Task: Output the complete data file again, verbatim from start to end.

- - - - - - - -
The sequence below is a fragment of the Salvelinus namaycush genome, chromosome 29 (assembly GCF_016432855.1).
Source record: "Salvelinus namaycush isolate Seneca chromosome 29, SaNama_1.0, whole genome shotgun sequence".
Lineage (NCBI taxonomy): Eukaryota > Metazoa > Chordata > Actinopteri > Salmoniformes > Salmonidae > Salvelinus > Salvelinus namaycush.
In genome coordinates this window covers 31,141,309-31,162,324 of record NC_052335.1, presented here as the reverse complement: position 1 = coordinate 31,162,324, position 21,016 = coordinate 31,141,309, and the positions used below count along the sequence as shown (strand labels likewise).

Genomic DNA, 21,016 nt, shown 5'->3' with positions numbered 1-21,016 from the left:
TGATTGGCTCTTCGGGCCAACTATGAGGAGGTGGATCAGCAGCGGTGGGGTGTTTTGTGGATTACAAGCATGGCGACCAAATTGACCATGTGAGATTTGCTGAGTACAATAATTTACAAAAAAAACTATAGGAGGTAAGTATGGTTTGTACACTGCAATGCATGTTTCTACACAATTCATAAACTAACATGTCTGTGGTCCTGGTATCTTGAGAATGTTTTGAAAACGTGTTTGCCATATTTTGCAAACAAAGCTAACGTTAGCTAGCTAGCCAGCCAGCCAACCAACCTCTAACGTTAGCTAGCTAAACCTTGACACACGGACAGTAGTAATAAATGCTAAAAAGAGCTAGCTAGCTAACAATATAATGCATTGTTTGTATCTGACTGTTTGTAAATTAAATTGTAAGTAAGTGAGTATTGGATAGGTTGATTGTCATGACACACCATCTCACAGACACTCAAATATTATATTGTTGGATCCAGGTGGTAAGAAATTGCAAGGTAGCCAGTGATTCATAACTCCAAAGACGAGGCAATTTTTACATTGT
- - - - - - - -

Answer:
The sequence below is a fragment of the Salvelinus namaycush genome, chromosome 29 (assembly GCF_016432855.1).
Source record: "Salvelinus namaycush isolate Seneca chromosome 29, SaNama_1.0, whole genome shotgun sequence".
Lineage (NCBI taxonomy): Eukaryota > Metazoa > Chordata > Actinopteri > Salmoniformes > Salmonidae > Salvelinus > Salvelinus namaycush.
In genome coordinates this window covers 31,141,309-31,162,324 of record NC_052335.1, presented here as the reverse complement: position 1 = coordinate 31,162,324, position 21,016 = coordinate 31,141,309, and the positions used below count along the sequence as shown (strand labels likewise).

Genomic DNA, 21,016 nt, shown 5'->3' with positions numbered 1-21,016 from the left:
TGATTGGCTCTTCGGGCCAACTATGAGGAGGTGGATCAGCAGCGGTGGGGTGTTTTGTGGATTACAAGCATGGCGACCAAATTGACCATGTGAGATTTGCTGAGTACAATAATTTACAAAAAAAACTATAGGAGGTAAGTATGGTTTGTACACTGCAATGCATGTTTCTACACAATTCATAAACTAACATGTCTGTGGTCCTGGTATCTTGAGAATGTTTTGAAAACGTGTTTGCCATATTTTGCAAACAAAGCTAACGTTAGCTAGCTAGCCAGCCAGCCAACCAACCTCTAACGTTAGCTAGCTAAACCTTGACACACGGACAGTAGTAATAAATGCTAAAAAGAGCTAGCTAGCTAACAATATAATGCATTGTTTGTATCTGACTGTTTGTAAATTAAATTGTAAGTAAGTGAGTATTGGATAGGTTGATTGTCATGACACACCATCTCACAGACACTCAAATATTATATTGTTGGATCCAGGTGGTAAGAAATTGCAAGGTAGCCAGTGATTCATAACTCCAAAGACGAGGCAATTTTTACATTGT